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September 3, 2014

V - Scoring PCB Question

I am considering scoring a PCB with a 90 degree scoring blade after SMT placement and reflow to create a card edge connector on a PCB. I would score deep enough to bevel and depanelize in 1 step.

Is there a precedence for doing this? Are there any horror stories of failures?


Experts Comments

I've not heard of anyone doing the scoring after SMT, though Iím sure it has been done. I canít think of any show stoppers... there are, however, some risks that need to be addressed. Here are the ones I can think of:
  • Support of the board needs to eliminate possibility of bending stresses in the PWB that may damage components or joints near the edge. This should not be a real issue because you will need very solid support in order to control score depth
  • Damage to the metallization at the edge of the score may necessitate a post-score inspection and burr removal. Blades need to be tailored to avoid severe damage, e.g. lifting of the edge of the copper from the laminate
  • Conductive debris will be created by scoring through the metal, and this will need to be controlled/removed so that it does not result in an electrical failure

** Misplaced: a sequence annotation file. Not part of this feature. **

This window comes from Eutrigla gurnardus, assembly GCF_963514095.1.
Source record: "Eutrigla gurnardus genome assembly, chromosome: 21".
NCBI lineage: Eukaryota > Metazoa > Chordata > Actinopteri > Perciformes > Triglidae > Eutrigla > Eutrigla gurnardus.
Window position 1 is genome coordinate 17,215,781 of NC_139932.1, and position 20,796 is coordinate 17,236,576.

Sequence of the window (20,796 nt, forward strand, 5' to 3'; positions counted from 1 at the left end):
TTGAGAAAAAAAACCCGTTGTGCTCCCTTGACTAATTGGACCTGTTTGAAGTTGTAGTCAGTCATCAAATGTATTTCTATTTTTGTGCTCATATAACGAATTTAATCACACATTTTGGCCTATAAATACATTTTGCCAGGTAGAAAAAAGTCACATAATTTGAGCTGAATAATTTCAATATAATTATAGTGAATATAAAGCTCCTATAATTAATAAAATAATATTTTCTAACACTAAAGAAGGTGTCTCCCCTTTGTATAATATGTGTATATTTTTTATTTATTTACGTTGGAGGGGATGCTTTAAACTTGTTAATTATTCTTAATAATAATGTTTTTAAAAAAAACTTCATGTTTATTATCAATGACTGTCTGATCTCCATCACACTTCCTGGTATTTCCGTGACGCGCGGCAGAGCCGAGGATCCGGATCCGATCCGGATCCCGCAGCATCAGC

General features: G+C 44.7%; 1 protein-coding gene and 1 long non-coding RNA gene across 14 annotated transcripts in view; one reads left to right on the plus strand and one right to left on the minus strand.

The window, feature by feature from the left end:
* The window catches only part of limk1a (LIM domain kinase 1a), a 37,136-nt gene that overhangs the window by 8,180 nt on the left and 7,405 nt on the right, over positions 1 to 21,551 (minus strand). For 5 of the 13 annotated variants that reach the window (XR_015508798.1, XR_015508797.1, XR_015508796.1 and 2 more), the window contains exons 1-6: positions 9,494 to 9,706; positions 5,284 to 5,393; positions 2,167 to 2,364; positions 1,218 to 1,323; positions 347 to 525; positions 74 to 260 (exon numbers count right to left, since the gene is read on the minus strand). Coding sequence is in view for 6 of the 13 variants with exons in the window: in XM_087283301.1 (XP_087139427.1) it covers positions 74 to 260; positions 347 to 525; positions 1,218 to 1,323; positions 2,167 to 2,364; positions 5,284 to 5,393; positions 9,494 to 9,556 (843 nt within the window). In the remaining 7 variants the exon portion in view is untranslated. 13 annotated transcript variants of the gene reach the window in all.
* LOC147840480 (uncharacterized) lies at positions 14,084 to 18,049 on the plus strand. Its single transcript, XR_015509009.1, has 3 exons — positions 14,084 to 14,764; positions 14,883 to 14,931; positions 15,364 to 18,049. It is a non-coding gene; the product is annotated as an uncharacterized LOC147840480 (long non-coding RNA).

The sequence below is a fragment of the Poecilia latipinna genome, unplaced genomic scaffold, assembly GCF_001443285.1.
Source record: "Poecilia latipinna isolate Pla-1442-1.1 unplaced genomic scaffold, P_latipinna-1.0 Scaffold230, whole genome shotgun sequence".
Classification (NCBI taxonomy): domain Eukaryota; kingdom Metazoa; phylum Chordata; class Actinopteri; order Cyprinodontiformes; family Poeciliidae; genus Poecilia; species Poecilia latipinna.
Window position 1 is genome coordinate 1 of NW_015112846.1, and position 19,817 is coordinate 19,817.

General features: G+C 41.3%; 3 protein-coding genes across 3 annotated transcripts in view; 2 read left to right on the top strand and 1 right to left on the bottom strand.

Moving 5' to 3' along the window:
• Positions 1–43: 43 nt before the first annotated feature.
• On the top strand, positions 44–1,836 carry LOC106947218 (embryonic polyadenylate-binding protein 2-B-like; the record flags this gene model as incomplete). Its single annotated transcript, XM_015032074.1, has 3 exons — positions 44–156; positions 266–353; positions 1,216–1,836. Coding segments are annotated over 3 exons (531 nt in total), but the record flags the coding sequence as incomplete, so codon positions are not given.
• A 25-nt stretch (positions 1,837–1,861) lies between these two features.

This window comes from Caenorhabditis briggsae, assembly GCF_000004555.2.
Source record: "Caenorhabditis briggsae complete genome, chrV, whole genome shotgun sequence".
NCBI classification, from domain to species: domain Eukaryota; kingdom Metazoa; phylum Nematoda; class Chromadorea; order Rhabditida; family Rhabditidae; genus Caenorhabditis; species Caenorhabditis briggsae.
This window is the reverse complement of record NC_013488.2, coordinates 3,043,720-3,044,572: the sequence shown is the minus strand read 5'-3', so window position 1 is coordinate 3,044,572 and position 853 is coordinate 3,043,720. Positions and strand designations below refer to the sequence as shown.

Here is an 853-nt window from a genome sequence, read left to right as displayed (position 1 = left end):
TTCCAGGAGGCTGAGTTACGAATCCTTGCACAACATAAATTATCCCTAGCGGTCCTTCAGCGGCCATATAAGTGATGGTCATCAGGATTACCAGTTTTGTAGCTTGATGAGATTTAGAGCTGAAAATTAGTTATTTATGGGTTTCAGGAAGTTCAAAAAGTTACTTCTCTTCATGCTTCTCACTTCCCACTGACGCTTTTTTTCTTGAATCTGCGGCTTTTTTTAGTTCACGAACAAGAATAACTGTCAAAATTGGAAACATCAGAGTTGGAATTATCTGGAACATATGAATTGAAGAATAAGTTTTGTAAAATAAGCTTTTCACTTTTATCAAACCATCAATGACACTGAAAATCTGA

• Broken glass fibers resulting from breaking along the score line could become a risk to contact reliability, and should be removed after breaking at the score.
Fritz Byle
Process Engineer
Fritz's career in electronics manufacturing has included diverse engineering roles including PWB fabrication, thick film print & fire, SMT and wave/selective solder process engineering, and electronics materials development and marketing. Fritz's educational background is in mechanical engineering with an emphasis on materials science. Design of Experiments (DoE) techniques have been an area of independent study. Fritz has published over a dozen papers at various industry conferences.
You will generate post-assembly dust that will include metal (copper) particulates. Otherwise, going sufficiently deep to depanel with a 90-degree cutter will produce a moderately wide bevel. Other issues depend on actual PCB substrate and v-score process control.
Robert "Bob" Lazzara
Circuit Connect, Inc.
Bob has been in PCB design and fabrication since 1976. He has held elected positions with the SMTA, is a member of the MSD Council, has served as a committee member for various IPC standards and is a Certified IPC Trainer.
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